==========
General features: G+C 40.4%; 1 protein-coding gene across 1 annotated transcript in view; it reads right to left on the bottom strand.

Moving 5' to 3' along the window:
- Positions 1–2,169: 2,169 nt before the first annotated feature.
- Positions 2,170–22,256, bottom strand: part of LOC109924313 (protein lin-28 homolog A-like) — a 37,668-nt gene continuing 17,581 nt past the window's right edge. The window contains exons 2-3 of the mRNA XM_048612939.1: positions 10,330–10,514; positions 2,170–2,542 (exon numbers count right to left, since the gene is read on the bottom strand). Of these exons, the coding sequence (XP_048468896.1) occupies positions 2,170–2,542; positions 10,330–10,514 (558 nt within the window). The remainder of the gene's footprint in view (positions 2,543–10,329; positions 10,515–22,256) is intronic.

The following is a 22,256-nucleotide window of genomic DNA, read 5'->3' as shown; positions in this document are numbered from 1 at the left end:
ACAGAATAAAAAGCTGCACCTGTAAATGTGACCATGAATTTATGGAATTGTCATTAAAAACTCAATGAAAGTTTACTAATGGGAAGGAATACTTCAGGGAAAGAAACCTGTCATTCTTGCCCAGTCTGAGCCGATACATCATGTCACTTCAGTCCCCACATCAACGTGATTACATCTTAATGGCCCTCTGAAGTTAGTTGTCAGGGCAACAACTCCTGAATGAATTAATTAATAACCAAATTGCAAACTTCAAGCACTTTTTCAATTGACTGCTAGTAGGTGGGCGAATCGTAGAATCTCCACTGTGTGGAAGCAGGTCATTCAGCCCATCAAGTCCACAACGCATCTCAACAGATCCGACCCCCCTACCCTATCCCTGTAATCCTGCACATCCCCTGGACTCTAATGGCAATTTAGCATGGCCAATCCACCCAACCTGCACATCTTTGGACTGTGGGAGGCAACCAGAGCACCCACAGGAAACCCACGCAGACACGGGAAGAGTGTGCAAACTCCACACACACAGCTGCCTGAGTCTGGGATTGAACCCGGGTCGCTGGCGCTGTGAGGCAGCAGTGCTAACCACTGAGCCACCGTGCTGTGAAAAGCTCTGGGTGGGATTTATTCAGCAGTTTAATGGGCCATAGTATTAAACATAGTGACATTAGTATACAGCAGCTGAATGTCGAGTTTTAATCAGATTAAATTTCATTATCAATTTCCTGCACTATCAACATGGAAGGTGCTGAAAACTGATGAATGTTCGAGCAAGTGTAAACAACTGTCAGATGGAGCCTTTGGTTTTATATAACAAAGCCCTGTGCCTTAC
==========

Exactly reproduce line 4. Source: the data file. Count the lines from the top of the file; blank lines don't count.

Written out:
- Positions 2,170–22,256, bottom strand: part of LOC109924313 (protein lin-28 homolog A-like) — a 37,668-nt gene continuing 17,581 nt past the window's right edge. The window contains exons 2-3 of the mRNA XM_048612939.1: positions 10,330–10,514; positions 2,170–2,542 (exon numbers count right to left, since the gene is read on the bottom strand). Of these exons, the coding sequence (XP_048468896.1) occupies positions 2,170–2,542; positions 10,330–10,514 (558 nt within the window). The remainder of the gene's footprint in view (positions 2,543–10,329; positions 10,515–22,256) is intronic.